Independent investigative reporting projects seem to be on the rise, especially in developing nations. Gustavo Gorriti is an experienced Peruvian journalist who decided to establish an independent team of investigative journalists, with a mission to “report, investigate, uncover and publish the events and subjects that hurt the rights, property and the destiny of people“.
Peru is a democracy with a high level of corruption, and Gorriti set out to put journalism at citizens’ disposal and make the powerful accountable. The result? IDL-Reporteros. Jacqueline Fowks is part of this team and she explained to Journalism.co.uk why projects like this are so important.
[JF] The audience is still expecting investigative journalism stories today, the role of the press as a watchdog has not disappeared yet. In Peru – as in most Latin American countries – newspapers publish less investigative stories every day and the investigative teams decline or vanish. As global investments increase – and as state corruption climbs to higher levels in Peru (in concessions, mining, energy and public infrastructure) – there is an urgent need to dig deeper.
Why does it take an independent enterprise to do it? Has mainstream media pulled itself out of the game?
[JF] Even though polls demonstrate that there is a massive rejection of politicians, news media do not necessarily follow, investigate and report about corruption. Investigating corruption takes a lot of time and some amount of resources: most newsrooms decide not to invest on it, some lack staff and resources. Others just do not want to make politicians and companies accountable.
IDL-Reporteros started in October 2009 with a team of two and it is backed financially by the Open Society Institute, a foundation that promotes democracy and human rights-supporting initiatives that help shaping public policies and fight corruption and rights abuses. In January 2010 the whole team was completed and now they have four reporters/writers, an administrative assistant, an IT assistant and the director.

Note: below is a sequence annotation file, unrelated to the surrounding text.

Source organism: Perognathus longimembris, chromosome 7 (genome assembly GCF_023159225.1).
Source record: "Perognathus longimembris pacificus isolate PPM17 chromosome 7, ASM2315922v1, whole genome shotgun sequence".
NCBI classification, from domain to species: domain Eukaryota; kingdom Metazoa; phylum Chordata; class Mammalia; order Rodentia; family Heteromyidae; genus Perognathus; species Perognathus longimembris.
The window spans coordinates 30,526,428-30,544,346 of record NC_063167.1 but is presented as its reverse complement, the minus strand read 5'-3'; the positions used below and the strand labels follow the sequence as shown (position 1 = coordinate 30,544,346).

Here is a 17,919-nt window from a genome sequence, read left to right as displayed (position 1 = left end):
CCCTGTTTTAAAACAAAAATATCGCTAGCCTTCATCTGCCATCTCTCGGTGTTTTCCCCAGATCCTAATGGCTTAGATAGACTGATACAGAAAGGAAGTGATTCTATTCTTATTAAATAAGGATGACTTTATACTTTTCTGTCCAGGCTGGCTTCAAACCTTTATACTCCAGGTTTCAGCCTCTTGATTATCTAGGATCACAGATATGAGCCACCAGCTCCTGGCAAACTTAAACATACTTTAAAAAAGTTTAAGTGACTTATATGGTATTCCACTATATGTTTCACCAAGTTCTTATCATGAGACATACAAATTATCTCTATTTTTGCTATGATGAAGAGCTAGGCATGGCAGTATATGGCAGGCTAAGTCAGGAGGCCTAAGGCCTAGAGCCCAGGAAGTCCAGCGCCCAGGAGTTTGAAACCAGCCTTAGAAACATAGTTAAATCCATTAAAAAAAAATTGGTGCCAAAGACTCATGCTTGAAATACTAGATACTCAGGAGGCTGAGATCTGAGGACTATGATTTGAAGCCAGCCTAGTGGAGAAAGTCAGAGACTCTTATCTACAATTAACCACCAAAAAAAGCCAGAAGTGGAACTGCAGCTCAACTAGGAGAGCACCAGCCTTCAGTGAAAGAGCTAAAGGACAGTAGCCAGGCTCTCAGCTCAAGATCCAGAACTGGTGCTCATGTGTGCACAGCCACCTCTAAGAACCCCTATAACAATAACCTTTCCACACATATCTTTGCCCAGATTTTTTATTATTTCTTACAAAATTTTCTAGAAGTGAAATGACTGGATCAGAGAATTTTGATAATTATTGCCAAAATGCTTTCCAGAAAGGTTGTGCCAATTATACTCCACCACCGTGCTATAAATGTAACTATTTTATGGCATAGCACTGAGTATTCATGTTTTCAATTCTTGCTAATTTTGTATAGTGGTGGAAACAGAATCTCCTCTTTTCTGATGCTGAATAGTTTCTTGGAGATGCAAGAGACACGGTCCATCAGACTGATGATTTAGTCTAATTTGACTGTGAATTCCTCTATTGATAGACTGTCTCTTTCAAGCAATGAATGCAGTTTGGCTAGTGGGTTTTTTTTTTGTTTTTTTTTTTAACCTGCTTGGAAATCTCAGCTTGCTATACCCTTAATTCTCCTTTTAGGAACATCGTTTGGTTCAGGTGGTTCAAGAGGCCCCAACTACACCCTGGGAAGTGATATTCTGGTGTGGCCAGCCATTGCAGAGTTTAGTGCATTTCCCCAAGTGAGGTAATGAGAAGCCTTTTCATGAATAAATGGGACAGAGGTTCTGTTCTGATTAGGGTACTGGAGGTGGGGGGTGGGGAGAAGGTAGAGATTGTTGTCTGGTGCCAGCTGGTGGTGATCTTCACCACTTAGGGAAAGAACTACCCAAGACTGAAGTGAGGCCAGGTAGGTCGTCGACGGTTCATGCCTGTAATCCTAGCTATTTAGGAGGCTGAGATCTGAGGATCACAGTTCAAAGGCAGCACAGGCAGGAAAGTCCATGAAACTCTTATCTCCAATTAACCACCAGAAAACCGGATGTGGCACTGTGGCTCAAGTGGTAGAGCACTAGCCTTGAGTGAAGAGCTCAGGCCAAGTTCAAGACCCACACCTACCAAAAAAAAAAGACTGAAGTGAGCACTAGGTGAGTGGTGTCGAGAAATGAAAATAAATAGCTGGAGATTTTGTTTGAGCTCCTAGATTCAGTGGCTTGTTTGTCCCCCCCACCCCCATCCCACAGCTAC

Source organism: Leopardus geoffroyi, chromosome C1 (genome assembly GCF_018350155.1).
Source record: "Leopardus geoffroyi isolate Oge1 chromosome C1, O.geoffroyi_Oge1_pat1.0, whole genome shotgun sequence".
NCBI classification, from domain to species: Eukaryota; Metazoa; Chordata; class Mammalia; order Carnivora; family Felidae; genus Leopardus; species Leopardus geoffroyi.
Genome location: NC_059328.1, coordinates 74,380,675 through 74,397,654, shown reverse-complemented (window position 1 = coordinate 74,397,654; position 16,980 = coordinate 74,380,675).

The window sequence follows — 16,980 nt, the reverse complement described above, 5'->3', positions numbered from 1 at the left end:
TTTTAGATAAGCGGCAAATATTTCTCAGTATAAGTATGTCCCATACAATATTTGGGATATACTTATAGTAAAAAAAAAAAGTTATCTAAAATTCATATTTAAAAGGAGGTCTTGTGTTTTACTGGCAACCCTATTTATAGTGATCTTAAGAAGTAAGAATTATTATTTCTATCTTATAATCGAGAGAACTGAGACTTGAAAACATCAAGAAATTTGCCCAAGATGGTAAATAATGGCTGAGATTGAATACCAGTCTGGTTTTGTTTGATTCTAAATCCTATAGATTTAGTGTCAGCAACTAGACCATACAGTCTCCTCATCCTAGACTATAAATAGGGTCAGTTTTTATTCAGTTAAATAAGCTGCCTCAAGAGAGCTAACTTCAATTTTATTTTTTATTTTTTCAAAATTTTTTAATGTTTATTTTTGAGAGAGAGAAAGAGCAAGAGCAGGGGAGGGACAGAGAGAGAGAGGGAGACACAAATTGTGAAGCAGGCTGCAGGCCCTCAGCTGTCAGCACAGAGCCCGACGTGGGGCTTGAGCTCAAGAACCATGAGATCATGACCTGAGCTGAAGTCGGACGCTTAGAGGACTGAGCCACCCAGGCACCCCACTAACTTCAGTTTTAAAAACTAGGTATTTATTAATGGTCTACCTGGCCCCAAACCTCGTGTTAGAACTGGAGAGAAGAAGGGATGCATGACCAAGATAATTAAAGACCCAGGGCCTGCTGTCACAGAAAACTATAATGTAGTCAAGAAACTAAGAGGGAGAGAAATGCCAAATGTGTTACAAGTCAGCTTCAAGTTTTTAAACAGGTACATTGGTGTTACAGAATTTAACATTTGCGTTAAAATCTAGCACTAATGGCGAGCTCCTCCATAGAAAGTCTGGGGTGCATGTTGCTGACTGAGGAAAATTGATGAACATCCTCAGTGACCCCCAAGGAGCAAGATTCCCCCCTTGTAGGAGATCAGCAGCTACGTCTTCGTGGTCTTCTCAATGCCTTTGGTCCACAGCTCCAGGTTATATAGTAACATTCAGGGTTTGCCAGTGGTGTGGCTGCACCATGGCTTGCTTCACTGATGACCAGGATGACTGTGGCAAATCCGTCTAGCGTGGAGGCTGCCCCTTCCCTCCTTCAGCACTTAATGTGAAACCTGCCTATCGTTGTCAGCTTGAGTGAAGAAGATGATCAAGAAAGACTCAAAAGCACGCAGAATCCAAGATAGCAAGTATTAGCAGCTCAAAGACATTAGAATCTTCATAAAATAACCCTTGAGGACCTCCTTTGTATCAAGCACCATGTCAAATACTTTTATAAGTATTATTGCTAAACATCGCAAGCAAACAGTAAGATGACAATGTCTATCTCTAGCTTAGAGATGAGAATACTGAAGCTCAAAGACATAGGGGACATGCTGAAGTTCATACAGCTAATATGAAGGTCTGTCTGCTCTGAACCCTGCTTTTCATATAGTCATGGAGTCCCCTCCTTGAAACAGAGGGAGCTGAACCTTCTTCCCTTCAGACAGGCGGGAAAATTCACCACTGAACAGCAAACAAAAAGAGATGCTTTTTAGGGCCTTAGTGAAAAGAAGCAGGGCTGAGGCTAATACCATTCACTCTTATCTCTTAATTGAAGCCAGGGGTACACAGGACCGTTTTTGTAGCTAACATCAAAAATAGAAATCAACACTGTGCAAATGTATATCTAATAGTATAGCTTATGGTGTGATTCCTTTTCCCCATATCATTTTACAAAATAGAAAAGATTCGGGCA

According to Fowks, “each reporter works on two or three stories at once. Some of the themes require additional support of a colleague, especially when there is a need to update promptly. The director monitors – very closely – the progress of each story.”
There is no print edition, so all the stories are published on the website. Feedback so far on the initiative has been quite good.
“There have been important and supporting comments every time we publish a special feature story in our website. Similar comments have appeared on Twitter and on our Facebook wall. The Peruvian mass media has also echoed and covered the stories IDL-Reporteros launched,” says Fowks.
Fowks believes journalism is a cornerstone to democracy even if others feel it’s “inconvenient”: “Some public officials and public servants do not like us much, but we can’t expect to make friends in this job.”
Description: Independent investigative journalism
Staff: Four reporter-writers, an administrative assistant, an IT assistant and the director.
Funding: IDL-Reporteros receives a grant from the Open Society Institute.
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